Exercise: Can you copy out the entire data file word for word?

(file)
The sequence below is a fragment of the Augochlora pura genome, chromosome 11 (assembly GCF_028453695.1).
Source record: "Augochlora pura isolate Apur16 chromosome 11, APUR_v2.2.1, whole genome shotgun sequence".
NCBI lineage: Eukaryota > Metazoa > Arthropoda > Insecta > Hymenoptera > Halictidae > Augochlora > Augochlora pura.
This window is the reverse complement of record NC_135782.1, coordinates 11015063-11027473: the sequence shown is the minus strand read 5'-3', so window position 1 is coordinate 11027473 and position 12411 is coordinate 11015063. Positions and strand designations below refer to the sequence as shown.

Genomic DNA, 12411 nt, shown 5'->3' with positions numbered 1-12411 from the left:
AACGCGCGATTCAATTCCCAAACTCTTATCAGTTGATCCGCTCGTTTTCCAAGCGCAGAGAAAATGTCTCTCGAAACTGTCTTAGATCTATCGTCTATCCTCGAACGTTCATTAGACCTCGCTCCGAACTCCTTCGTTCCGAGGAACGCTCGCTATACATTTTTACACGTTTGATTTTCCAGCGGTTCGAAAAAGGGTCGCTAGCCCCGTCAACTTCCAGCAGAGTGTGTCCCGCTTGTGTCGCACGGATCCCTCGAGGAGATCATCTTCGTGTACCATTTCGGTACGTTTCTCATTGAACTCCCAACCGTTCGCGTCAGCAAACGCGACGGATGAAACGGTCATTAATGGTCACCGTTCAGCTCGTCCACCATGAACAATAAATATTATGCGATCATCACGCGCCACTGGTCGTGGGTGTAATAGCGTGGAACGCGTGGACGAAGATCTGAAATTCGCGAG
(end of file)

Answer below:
The sequence below is a fragment of the Augochlora pura genome, chromosome 11 (assembly GCF_028453695.1).
Source record: "Augochlora pura isolate Apur16 chromosome 11, APUR_v2.2.1, whole genome shotgun sequence".
NCBI lineage: Eukaryota > Metazoa > Arthropoda > Insecta > Hymenoptera > Halictidae > Augochlora > Augochlora pura.
This window is the reverse complement of record NC_135782.1, coordinates 11015063-11027473: the sequence shown is the minus strand read 5'-3', so window position 1 is coordinate 11027473 and position 12411 is coordinate 11015063. Positions and strand designations below refer to the sequence as shown.

Genomic DNA, 12411 nt, shown 5'->3' with positions numbered 1-12411 from the left:
AACGCGCGATTCAATTCCCAAACTCTTATCAGTTGATCCGCTCGTTTTCCAAGCGCAGAGAAAATGTCTCTCGAAACTGTCTTAGATCTATCGTCTATCCTCGAACGTTCATTAGACCTCGCTCCGAACTCCTTCGTTCCGAGGAACGCTCGCTATACATTTTTACACGTTTGATTTTCCAGCGGTTCGAAAAAGGGTCGCTAGCCCCGTCAACTTCCAGCAGAGTGTGTCCCGCTTGTGTCGCACGGATCCCTCGAGGAGATCATCTTCGTGTACCATTTCGGTACGTTTCTCATTGAACTCCCAACCGTTCGCGTCAGCAAACGCGACGGATGAAACGGTCATTAATGGTCACCGTTCAGCTCGTCCACCATGAACAATAAATATTATGCGATCATCACGCGCCACTGGTCGTGGGTGTAATAGCGTGGAACGCGTGGACGAAGATCTGAAATTCGCGAG